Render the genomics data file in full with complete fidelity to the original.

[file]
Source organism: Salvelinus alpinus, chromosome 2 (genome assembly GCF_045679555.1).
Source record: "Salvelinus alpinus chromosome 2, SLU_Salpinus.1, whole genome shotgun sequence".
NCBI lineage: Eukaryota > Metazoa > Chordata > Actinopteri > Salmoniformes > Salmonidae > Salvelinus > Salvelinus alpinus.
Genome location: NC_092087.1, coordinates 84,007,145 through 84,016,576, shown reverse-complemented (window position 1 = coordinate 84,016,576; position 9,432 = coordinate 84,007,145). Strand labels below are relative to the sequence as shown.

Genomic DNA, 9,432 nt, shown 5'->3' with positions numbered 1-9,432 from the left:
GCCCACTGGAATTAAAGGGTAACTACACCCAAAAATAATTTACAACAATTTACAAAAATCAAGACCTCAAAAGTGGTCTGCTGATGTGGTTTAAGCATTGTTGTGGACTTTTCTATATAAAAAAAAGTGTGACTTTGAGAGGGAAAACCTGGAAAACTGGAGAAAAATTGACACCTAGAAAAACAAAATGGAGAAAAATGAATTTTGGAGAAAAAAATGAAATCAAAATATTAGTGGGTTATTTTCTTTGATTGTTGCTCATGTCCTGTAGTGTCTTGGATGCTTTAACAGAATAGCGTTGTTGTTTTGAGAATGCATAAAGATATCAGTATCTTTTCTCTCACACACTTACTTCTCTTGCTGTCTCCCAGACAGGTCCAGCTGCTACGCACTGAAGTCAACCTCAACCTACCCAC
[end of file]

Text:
Source organism: Salvelinus alpinus, chromosome 2 (genome assembly GCF_045679555.1).
Source record: "Salvelinus alpinus chromosome 2, SLU_Salpinus.1, whole genome shotgun sequence".
NCBI lineage: Eukaryota > Metazoa > Chordata > Actinopteri > Salmoniformes > Salmonidae > Salvelinus > Salvelinus alpinus.
Genome location: NC_092087.1, coordinates 84,007,145 through 84,016,576, shown reverse-complemented (window position 1 = coordinate 84,016,576; position 9,432 = coordinate 84,007,145). Strand labels below are relative to the sequence as shown.

Genomic DNA, 9,432 nt, shown 5'->3' with positions numbered 1-9,432 from the left:
GCCCACTGGAATTAAAGGGTAACTACACCCAAAAATAATTTACAACAATTTACAAAAATCAAGACCTCAAAAGTGGTCTGCTGATGTGGTTTAAGCATTGTTGTGGACTTTTCTATATAAAAAAAAGTGTGACTTTGAGAGGGAAAACCTGGAAAACTGGAGAAAAATTGACACCTAGAAAAACAAAATGGAGAAAAATGAATTTTGGAGAAAAAAATGAAATCAAAATATTAGTGGGTTATTTTCTTTGATTGTTGCTCATGTCCTGTAGTGTCTTGGATGCTTTAACAGAATAGCGTTGTTGTTTTGAGAATGCATAAAGATATCAGTATCTTTTCTCTCACACACTTACTTCTCTTGCTGTCTCCCAGACAGGTCCAGCTGCTACGCACTGAAGTCAACCTCAACCTACCCAC